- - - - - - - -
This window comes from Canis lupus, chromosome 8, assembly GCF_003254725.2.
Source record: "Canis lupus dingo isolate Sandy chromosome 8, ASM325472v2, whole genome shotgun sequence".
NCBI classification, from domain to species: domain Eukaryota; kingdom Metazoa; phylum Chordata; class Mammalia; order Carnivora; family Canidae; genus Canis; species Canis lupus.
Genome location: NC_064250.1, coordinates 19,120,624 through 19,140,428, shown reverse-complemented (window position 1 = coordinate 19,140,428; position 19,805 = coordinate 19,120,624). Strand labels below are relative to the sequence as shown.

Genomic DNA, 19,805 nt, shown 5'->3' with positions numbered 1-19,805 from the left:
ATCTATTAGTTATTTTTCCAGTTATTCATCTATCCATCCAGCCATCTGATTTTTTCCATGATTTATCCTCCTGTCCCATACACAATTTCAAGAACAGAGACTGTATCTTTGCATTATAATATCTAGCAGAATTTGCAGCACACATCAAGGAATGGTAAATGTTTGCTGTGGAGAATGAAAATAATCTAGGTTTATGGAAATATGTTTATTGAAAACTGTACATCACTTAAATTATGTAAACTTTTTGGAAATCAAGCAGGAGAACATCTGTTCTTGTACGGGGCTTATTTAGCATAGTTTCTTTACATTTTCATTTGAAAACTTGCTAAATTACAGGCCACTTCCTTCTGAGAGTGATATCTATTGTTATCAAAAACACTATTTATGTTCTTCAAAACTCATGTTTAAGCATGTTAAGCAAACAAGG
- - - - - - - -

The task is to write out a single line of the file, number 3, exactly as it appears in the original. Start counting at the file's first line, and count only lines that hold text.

NCBI classification, from domain to species: domain Eukaryota; kingdom Metazoa; phylum Chordata; class Mammalia; order Carnivora; family Canidae; genus Canis; species Canis lupus.